A United Nations official has warned that women who join Daesh, are being “underestimated” by international security services due to gender stereotypes.
In an interview with the Independent, the head of its Counter-Terrorism Committee Executive Directorate (CTED) said there were a “range of different biases in investigations, charging, sentencing and the provision of rehabilitation and reintegration support”.
Although she didn’t mention the Shamima Begum case directly, executive director Michele Coninsx said that governments should “steer away from politicising and sensationalising women’s roles in terrorism”.
Begum, now 20, was one of three east London schoolgirls who travelled to Syria in February 2015, to join the Daesh terrorist group where she lived under its rule for more than three years.
She had her citizenship stripped by the UK Home Office under then-Home Secretary Sajid Javid over national security concerns after being found housed at a refugee camp in 2019, according to UK media.
Ms Begum told UK media that she was "just a housewife" after joining Islamic State, where she married Yago Riedijk, a Dutch rebel, and later left Raqqa in January 2017 after losing two children and a third child in 2019.
She also told the Times that she had "no regrets" about joining Islamic State and that severed heads from hostages "didn't faze" her at all.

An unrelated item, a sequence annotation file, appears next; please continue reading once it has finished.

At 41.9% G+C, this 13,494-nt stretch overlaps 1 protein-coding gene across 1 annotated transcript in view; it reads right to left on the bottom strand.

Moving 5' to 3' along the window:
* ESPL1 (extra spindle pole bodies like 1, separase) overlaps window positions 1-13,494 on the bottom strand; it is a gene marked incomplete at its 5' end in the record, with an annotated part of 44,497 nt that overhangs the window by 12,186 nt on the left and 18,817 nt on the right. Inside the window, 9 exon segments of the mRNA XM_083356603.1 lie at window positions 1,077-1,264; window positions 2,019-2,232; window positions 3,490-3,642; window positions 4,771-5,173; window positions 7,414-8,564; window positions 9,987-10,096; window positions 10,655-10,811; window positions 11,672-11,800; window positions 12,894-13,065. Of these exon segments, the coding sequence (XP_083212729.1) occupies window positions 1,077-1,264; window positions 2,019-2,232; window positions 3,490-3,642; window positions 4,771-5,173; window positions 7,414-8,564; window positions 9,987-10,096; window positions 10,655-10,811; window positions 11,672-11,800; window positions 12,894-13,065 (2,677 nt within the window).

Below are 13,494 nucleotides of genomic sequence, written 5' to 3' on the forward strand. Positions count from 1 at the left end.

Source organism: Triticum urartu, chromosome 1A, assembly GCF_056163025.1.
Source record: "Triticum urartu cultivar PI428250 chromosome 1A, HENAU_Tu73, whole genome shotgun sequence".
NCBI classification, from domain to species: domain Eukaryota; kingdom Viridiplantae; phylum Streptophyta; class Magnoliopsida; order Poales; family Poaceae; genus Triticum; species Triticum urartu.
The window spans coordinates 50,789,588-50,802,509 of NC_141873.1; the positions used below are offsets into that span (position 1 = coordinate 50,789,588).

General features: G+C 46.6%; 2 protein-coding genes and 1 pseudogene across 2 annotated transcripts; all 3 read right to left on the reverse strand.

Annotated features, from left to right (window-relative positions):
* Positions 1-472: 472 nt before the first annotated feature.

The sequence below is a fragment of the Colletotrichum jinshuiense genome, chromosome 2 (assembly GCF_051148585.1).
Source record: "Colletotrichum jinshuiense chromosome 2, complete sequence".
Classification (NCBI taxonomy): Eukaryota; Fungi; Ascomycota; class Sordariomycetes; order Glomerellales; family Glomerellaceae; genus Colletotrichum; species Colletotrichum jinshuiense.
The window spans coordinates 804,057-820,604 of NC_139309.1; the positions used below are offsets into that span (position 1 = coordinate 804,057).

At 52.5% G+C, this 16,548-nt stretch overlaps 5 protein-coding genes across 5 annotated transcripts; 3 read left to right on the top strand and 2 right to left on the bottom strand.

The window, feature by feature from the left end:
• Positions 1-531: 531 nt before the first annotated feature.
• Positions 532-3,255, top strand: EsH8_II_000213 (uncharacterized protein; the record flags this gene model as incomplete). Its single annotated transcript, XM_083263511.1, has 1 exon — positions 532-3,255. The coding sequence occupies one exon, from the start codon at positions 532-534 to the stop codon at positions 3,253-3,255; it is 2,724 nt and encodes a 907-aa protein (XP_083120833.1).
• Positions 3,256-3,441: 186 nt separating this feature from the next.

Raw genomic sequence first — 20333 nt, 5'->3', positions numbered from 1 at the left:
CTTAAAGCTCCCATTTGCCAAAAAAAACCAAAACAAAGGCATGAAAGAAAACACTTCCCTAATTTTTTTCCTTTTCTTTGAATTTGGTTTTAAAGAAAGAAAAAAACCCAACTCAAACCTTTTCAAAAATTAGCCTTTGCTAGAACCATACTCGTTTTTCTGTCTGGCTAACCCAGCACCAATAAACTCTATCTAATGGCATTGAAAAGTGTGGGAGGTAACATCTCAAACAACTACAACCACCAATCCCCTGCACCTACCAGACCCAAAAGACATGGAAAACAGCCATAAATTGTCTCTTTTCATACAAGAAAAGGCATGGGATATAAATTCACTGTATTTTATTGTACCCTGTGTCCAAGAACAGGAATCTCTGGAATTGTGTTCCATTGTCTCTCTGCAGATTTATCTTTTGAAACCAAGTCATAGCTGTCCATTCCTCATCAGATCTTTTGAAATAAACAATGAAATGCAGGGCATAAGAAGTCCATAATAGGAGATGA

Last year Begum took legal action against the Home Office and the decision of the Special Immigration Appeals Commission (Siac), which hears challenges to decisions to remove a person’s British citizenship on national security grounds.
Earlier this month the Court of Appeal ruled that Begum should be allowed to return to the UK as it was the only way in which she could have “a fair and effective appeal” but on Friday the government won the right to fight that ruling at the Supreme Court.
Ms Coninsx said that it is procedure in several countries to remove jihadi’s citizenships but others require a criminal conviction. She added that by international law no individual should be rendered stateless.
The Home Office claims that Begum is eligible for Bangladeshi citizenship, due to her parents' heritage, but the Dhaka government has said there was “no question” of her being allowed into the country.
Opinions in the UK have been split over whether Begum was a “groomed” victim or is a national security threat.
Ms Coninsx said all jurisdictions examined for a CTED report released in July “face challenges” with female Isis returnees.
She added: “We must aim to ensure that all states have in place tailored, case-by-case and gender-sensitive criminal justice responses which take seriously the different roles that women can play in terrorist groups, including violent roles, as well as take into account any mitigating circumstances, for example where they were brought to Isis under duress.”
Begum is among dozens of British women and children currently living in Syrian Democratic Forces (SDF) camps after fleeing the Daesh organisation. The SDF has asked for foreign detainees to be repatriated to their original countries, but so far the British government has refused.
* Daesh (also known as IS/ISIS/ISIL/Islamic State) is a terrorist group banned in Russia and many other countries